Notions Contrary to the Common Current


Christian doctrine and tradition from the earliest writings, e.g., the Didache and Barnabas all speak against abortion. However, even as Christian teaching and tradition all speak strongly against abortion … it’s not as clear that the consequence should be that we should seek to make abortion illegal or for that matter invalidate Roe vs Wade (although I think that should be done for other political reasons completely unrelated to whether it’s “good law” or not).
In this not-so-little book, Saint Silouan, the Athonite,there is a section in which monastic order is described. It is told that St. Silouan and others leaders in the monastic community might have occasion to give a command to another monk. If that command was not obeyed, there was no censure, no rebuke or correction. Making abortion illegal, when we’ve “made it clear” that it’s immoral (and on that most but not all of the abortion proponents actually agree, e.g., the “safe, legal, rare” crowd implicitly agree that it is wrong by adding “rare” to the list) might be all we should rightly do. If I recall rightly, I think the monastic logic goes something like this:

  • God will judge us for our actions and deeds at the eschaton.
  • God gave us all free will.
  • Any action is judged once.
  • Thus if I command you to do a thing, and you do it (out of righteous obedience) … only one of us will be judged and that will be the one who commanded. That is, I will be judged not you.
  • And if you do not follow that command, you will be judged and furthermore (and more importantly),
  • Finally, because God gave us free will how can I do different and I should therefore allow you to do what you wish without censure or restriction.

So the question is this: In a Christian ethical view, keeping in mind God’s judgement and free will, besides explaining that abortion is wrong and immoral what other action is righteous in God’s eyes? It is likely the answer is … none.

Now I realized that lack of censure does not apply to child-rearing and that a government’s laws and institutions form a crucial part of the tripartite effort to keep us civil (state, church, and academe, being the three). My point is that it seems that Christian teaching would indicate that we shouldn’t make abortion illegal.

Mr Spizer is the latest public official in the new. Hypocrite is a common charge. Now there may be many reasons to condemn Mr Spitzer, but hypocrisy is a tricky charge to make if one lacks mind reading skills or omniscience. It seems that there is only one circumstance one can press the charge of hypocrisy correctly. That is the case in which one does, as Congress often does, passes laws which apply to others but not oneself. If Mr Spitzer had gone after “johns” in the sex trade industry but had pushed for or added a loophole excluding gentlemen named “Spitzer” that would be hypocritical. However just because I say a thing is wrong and do it, that in itself does not make me a hypocrite. As St. Paul famously remarked the “spirit is willing but the flesh is weak.” I can think a thing wrong, do it and still think that it is wrong. The only way I’d be a hypocrite is if I say it is wrong (by lying), do it myself, and for myself yet believe when I do it it is not wrong. The only way someone else can know I’ve that is if they can read into my heart and know truly if I believe a thing is wrong and fell to temptation or am dishonest.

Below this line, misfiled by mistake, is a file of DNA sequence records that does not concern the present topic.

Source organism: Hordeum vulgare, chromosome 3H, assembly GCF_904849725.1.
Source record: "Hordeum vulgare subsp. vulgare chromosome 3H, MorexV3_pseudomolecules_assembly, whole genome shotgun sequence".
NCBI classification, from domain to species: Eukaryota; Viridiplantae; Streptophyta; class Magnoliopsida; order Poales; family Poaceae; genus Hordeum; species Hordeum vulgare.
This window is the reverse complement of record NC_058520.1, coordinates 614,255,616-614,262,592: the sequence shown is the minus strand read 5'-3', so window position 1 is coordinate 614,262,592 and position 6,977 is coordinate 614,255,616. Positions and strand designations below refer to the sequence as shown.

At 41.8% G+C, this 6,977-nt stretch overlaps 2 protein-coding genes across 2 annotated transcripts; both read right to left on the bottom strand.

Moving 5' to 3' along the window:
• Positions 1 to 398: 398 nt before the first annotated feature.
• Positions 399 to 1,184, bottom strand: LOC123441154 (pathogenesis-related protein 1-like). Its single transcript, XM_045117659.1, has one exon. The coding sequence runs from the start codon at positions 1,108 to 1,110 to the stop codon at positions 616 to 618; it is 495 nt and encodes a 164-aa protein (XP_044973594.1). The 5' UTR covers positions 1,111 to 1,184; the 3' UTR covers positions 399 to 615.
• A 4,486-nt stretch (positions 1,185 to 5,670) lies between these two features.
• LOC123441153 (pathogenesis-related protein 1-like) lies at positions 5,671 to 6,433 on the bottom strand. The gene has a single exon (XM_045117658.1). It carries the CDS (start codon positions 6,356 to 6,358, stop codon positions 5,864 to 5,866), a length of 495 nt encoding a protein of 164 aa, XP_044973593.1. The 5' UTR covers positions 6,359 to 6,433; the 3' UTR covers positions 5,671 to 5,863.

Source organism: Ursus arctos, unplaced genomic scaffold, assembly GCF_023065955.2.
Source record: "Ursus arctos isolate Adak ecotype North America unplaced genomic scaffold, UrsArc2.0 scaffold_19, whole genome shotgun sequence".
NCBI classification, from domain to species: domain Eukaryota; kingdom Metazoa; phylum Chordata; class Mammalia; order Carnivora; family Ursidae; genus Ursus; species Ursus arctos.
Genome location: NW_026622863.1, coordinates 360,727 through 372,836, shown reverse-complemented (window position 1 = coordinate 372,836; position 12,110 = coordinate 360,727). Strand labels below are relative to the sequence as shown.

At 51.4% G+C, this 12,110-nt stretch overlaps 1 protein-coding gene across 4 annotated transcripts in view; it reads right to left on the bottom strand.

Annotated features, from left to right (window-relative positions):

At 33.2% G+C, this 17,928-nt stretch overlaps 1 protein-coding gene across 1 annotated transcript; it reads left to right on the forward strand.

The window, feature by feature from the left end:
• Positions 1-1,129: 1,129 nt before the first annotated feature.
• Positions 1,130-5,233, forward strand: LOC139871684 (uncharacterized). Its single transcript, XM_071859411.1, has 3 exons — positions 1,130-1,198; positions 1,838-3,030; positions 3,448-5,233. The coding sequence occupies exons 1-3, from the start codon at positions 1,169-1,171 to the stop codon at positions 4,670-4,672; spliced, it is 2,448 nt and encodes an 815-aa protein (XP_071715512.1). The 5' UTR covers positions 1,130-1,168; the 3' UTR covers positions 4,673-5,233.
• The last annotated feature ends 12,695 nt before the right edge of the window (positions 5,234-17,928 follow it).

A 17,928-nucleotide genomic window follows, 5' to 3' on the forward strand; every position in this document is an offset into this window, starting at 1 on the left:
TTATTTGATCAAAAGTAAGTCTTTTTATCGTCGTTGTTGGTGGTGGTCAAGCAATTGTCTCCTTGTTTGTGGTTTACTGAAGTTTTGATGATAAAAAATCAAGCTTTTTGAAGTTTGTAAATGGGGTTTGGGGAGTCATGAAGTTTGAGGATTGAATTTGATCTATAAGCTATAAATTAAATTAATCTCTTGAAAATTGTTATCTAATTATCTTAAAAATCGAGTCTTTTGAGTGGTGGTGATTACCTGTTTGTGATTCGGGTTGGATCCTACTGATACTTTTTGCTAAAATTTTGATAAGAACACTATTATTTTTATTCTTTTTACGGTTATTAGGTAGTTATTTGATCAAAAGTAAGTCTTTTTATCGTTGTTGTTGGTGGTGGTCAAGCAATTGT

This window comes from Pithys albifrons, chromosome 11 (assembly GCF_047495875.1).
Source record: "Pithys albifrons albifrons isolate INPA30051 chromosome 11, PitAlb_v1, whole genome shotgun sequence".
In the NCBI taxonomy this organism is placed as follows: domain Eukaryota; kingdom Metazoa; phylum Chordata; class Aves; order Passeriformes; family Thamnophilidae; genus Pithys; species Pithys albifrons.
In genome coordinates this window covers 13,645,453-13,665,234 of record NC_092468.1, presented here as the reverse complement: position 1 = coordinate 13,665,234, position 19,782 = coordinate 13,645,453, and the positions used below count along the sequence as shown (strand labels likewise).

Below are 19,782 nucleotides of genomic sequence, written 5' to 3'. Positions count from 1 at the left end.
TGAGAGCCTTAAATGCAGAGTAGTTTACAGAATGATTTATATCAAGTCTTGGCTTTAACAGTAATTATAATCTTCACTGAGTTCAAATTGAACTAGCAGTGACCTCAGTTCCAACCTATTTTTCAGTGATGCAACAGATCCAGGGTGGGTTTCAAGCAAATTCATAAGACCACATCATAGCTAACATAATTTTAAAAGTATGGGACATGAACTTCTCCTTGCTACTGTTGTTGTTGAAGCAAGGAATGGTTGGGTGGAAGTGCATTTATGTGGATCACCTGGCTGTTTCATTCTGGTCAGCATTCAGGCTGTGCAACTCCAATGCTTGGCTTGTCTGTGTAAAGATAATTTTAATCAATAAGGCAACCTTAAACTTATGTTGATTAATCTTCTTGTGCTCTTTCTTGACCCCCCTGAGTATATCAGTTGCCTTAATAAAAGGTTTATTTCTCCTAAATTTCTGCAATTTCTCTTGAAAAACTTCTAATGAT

It is a common conceit of the libertarian (and “liberal”) crowd, that prostitution as a “victimless” crime should be legalized. There is however, this (quoting another column):

I changed my mind [on legalization] after looking at the experiences of other countries. The Netherlands formally adopted the legalization model in 2000, and there were modest public health benefits for the licensed prostitutes. But legalization nurtured a large sex industry and criminal gangs that trafficked underage girls, and so trafficking, violence and child prostitution flourished rather than dying out.

and the associated discussion. Mr Cowen’s remark, “I see the costs and benefits of legalization as murky.” I think is spot on. I think both sides of that debate would be better served if they first admitted “murky” as a correct assessment on the costs and benefits.

Things Heard: edition 8v5

Two noted, “cricket race” is my term for opinion polls as I think the results are just about as useful. Also, these links are culled from my daily “highlights” that I post on my personal blog, for example here.

Things Heard: edition 8v4

  • Hostility toward individualism on the left coast.
  • Dawn notes that GKC’s Orthodoxy is available for free on mp3. Also, GKC again, in which it is noted by Carl Olson (no relation) “I first read it in 1993 as an Evangelical Protestant; it played a significant role in my journey to the Catholic Church, which my wife and I entered in 1997.” For myself, Orthodoxy was the catalytic book propelling me back into Christianity.
  • On the cult of Ms Rand. (HT: Swap Blog). For my part, anybody who has ever read (suffered through?) Atlas Shrugged should also read Matt Ruff’s absolutely hysterical romp Sewer, Gas and Electric: The Public Works Trilogy.
  • The Christian Carnival is here.
  • Helping street girls in India.

More on Notions of States and Restrictions

The conversation with Mr Sandefur of Freespace has continued. He answered, and then I replied (at my blog). He then replied again and here is my response.

Mr Sandefur seems to use only one method of argument, deliberate misconstrual. In his latest sally before I respond, it might be instructive to count both his rhetorical points and his misconstruals and see which wins out [note: score is 0 arguments, 4 misconstruals]. Again, to save space, find the rest below the fold. Read the rest of this entry